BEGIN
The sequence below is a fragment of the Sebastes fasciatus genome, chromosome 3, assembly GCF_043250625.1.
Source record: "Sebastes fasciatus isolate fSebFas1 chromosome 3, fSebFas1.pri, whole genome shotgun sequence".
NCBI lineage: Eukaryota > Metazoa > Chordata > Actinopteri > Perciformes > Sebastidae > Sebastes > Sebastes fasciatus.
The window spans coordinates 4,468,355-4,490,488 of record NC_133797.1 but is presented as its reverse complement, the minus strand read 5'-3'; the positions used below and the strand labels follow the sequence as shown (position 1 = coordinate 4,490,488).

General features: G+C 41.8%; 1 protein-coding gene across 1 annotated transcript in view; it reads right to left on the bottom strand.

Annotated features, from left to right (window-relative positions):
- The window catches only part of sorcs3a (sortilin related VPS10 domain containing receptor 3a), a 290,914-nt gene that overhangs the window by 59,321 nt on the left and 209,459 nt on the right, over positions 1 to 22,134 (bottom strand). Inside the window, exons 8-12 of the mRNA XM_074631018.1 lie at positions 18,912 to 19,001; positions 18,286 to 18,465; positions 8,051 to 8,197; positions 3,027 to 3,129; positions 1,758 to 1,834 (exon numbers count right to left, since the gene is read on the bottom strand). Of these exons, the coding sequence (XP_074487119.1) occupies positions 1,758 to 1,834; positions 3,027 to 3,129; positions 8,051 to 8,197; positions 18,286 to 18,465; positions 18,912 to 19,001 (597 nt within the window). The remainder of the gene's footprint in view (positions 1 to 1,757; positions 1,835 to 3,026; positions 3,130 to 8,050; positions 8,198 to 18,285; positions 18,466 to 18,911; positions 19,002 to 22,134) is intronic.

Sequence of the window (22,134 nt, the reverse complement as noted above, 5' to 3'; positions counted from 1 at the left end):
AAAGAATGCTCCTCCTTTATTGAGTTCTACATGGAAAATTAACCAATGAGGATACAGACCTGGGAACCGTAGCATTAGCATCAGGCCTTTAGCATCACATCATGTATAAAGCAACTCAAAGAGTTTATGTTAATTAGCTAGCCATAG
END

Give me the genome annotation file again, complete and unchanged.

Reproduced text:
The sequence below is a fragment of the Sebastes fasciatus genome, chromosome 3, assembly GCF_043250625.1.
Source record: "Sebastes fasciatus isolate fSebFas1 chromosome 3, fSebFas1.pri, whole genome shotgun sequence".
NCBI lineage: Eukaryota > Metazoa > Chordata > Actinopteri > Perciformes > Sebastidae > Sebastes > Sebastes fasciatus.
The window spans coordinates 4,468,355-4,490,488 of record NC_133797.1 but is presented as its reverse complement, the minus strand read 5'-3'; the positions used below and the strand labels follow the sequence as shown (position 1 = coordinate 4,490,488).

General features: G+C 41.8%; 1 protein-coding gene across 1 annotated transcript in view; it reads right to left on the bottom strand.

Annotated features, from left to right (window-relative positions):
- The window catches only part of sorcs3a (sortilin related VPS10 domain containing receptor 3a), a 290,914-nt gene that overhangs the window by 59,321 nt on the left and 209,459 nt on the right, over positions 1 to 22,134 (bottom strand). Inside the window, exons 8-12 of the mRNA XM_074631018.1 lie at positions 18,912 to 19,001; positions 18,286 to 18,465; positions 8,051 to 8,197; positions 3,027 to 3,129; positions 1,758 to 1,834 (exon numbers count right to left, since the gene is read on the bottom strand). Of these exons, the coding sequence (XP_074487119.1) occupies positions 1,758 to 1,834; positions 3,027 to 3,129; positions 8,051 to 8,197; positions 18,286 to 18,465; positions 18,912 to 19,001 (597 nt within the window). The remainder of the gene's footprint in view (positions 1 to 1,757; positions 1,835 to 3,026; positions 3,130 to 8,050; positions 8,198 to 18,285; positions 18,466 to 18,911; positions 19,002 to 22,134) is intronic.

Sequence of the window (22,134 nt, the reverse complement as noted above, 5' to 3'; positions counted from 1 at the left end):
AAAGAATGCTCCTCCTTTATTGAGTTCTACATGGAAAATTAACCAATGAGGATACAGACCTGGGAACCGTAGCATTAGCATCAGGCCTTTAGCATCACATCATGTATAAAGCAACTCAAAGAGTTTATGTTAATTAGCTAGCCATAG